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Ocean hellhole bulges with refugees

Ocean hellhole bulges with refugees

Christmas Island is full; the Red Block is over-stuffed; the Rudd Government’s promises and policies over refugees are in tatters. Out of this unholy mess, Marie Gordon writes, at least we can have the decency to transfer refugee children and infants, with their carers, to the mainland.

Ocean hellhole bulges with refugees

By Marie Gordon

In late November 09 more asylum-seeker boats carrying about 150 people were intercepted heading for north-west Australia’s Ashmore Reef, with crew and passengers taken to the already overcrowded Christmas Island Immigration Detention Centre.

The asylum seekers included men, women, children and infants. Where are they going to put them?  And the ones still coming?  CIDC was built to house 800 detainees.  At end-November the government had squeezed in 1200.

Prime Minister Kevin Rudd plans to expand the capacity of CI.  This is the man who vowed to shut down this detention centre, the legacy of former PM John Howard.

If the detention centre itself is overcrowded, the Red Block is stuffed.  The six protesters now in isolation in the Red Block, sleep in small metal cells built by the Howard Government to hold the most dangerous or unstable detainees.  Resource centre coordinator, Pamela Curr, when shown the Red Block before it opened last year, was told it would never be used.

The recent fighting among inmates was inevitable.  They are damaged and desperate people even before beginning their horrendous boat trips. Hundreds of prisoners in the centre have been there for seven months, with no sign of being finally processed.

Among the detainees living in what has been called, with good reason, a hellhole, are Afghans, Hazaras, Kurds, Vietnamese, Palestinians, Iranians, Burmese, Rohingyas, and both Tamils and Singalese from Sri Lanka.

A refugee and immigration legal centre lawyer said Labor had failed to implement its own detention reforms because it was impossible to do so on Christmas Island.  And the government has also backtracked over their ‘no children in detention’ promise.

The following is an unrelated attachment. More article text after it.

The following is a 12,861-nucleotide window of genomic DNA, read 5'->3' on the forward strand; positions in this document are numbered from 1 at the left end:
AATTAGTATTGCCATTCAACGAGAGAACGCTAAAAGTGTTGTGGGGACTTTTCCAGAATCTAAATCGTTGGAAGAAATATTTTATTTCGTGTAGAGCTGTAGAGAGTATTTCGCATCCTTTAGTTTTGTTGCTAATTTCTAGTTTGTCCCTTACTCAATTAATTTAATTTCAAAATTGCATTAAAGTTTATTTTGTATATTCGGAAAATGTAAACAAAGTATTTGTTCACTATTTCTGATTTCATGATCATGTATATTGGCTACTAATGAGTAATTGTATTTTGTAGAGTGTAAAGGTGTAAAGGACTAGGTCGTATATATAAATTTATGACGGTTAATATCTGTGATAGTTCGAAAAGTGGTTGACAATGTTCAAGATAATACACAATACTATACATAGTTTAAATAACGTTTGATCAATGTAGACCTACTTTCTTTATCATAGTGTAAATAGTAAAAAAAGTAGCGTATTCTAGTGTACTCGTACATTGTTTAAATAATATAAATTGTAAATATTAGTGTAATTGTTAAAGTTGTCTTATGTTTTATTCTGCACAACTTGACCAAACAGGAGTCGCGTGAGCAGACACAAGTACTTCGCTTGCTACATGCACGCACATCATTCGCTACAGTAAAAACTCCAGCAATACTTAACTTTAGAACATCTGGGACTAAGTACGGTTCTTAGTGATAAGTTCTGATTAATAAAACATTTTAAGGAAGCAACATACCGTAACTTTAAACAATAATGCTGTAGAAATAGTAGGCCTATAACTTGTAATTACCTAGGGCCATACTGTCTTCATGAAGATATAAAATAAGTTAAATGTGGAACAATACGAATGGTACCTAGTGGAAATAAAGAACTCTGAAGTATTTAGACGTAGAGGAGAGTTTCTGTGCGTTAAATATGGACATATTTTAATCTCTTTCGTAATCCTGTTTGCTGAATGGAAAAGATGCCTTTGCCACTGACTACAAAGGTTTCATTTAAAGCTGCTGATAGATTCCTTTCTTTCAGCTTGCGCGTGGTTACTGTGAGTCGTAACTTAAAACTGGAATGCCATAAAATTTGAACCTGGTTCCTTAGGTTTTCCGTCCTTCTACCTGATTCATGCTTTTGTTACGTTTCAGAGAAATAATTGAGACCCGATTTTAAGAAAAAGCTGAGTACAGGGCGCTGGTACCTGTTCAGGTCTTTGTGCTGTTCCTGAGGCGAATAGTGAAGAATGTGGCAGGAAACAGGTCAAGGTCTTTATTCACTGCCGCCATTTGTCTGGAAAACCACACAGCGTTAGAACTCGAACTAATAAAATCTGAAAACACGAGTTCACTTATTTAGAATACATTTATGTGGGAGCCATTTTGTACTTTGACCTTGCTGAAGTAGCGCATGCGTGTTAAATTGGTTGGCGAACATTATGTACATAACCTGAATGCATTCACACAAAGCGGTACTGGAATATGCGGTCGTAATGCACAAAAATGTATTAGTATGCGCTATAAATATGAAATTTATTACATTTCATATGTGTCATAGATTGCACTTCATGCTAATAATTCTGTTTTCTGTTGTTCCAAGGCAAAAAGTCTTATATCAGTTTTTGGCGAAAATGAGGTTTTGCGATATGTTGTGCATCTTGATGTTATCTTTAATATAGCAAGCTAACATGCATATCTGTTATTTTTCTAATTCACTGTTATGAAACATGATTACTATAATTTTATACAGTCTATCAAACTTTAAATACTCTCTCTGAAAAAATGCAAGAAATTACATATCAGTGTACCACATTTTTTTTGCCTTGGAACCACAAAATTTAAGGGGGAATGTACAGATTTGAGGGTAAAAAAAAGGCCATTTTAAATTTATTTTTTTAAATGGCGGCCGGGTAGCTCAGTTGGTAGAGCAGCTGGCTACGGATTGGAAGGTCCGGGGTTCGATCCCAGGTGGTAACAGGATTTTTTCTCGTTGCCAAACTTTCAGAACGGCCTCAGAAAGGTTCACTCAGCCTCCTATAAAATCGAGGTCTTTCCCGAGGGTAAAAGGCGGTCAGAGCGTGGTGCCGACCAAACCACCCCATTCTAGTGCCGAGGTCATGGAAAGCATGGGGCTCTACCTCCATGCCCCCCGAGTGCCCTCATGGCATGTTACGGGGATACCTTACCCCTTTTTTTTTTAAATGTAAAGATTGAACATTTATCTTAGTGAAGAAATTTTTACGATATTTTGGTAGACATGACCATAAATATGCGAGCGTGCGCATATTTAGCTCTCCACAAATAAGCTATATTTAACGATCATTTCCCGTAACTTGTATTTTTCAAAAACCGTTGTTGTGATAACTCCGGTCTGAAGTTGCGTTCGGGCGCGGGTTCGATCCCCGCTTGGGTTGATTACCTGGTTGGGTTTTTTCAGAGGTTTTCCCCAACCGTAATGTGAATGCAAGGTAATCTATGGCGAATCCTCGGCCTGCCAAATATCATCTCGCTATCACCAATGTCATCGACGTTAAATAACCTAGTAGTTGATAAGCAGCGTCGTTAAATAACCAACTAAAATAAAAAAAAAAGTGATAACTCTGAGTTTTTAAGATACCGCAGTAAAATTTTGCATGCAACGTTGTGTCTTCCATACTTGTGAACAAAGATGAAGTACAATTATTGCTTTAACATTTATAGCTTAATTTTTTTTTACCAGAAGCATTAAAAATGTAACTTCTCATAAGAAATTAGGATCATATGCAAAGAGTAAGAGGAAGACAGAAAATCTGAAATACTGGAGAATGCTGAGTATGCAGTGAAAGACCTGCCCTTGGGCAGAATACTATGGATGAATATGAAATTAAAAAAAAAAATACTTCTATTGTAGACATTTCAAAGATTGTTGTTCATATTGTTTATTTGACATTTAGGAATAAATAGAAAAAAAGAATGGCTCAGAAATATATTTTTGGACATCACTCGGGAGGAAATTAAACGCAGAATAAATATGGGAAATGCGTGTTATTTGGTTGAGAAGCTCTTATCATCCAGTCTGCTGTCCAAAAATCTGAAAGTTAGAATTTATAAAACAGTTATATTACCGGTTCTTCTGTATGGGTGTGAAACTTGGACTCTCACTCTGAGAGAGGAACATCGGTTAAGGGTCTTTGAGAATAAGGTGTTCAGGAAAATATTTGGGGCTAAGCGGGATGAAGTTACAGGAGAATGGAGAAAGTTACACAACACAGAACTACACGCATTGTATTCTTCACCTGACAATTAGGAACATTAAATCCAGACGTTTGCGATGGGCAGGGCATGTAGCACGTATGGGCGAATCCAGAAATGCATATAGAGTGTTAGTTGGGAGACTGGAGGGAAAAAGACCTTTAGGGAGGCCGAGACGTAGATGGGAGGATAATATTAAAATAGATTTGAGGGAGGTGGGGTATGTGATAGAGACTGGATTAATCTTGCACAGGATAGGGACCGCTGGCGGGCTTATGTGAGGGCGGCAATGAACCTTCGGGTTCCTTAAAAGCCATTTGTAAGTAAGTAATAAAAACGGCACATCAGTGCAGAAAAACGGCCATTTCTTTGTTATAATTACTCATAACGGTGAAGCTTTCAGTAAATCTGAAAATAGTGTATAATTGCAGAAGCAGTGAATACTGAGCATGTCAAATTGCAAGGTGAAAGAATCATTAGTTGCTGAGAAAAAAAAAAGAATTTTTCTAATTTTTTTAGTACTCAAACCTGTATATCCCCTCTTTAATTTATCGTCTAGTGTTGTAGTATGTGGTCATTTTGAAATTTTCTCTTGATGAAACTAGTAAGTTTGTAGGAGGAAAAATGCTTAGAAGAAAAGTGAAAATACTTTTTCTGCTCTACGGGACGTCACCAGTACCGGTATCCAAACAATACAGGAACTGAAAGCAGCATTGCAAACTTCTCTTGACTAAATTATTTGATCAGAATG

The Refugee Coordinator for Amnesty in Australia, Dr Graham Thom, has berated the government over its treatment of the 68 children (41 of them unaccompanied minors) in detention on CI, living in tiny bedrooms in tiny demountables inside a fenced-in area.  They are under constant guard.

If, as Dr Thom says, children were detained under those conditions on the mainland, there would be outrage in the Australian community.  The irony of it is that our Minister for Immigration, Chris Evans, has rejected all the statements – including those relating to the inhumane conditions the children endure – of Human Rights Commission President Cathy Branson.  If the Minister, who is supposed to be in charge, doesn’t accept the truth when it is spelled out to him, the sooner he loses his job, the better.

Those children must be taken to the mainland.

– Marie Gordon, CLA member, Canberra ACT

Note: According to the UNHCR 2008 Global Trends report, there were 42 million forcibly displaced persons worldwide at the end of 2008, including 15.2 million refugees. Since September 2008, the Australian Federal Police have charged 63 people with offences under the Migration Act 1958 (Cth), including 58 alleged crew members and five alleged Australian-based organisers. These offences attract a maximum penalty of 20 years imprisonment.

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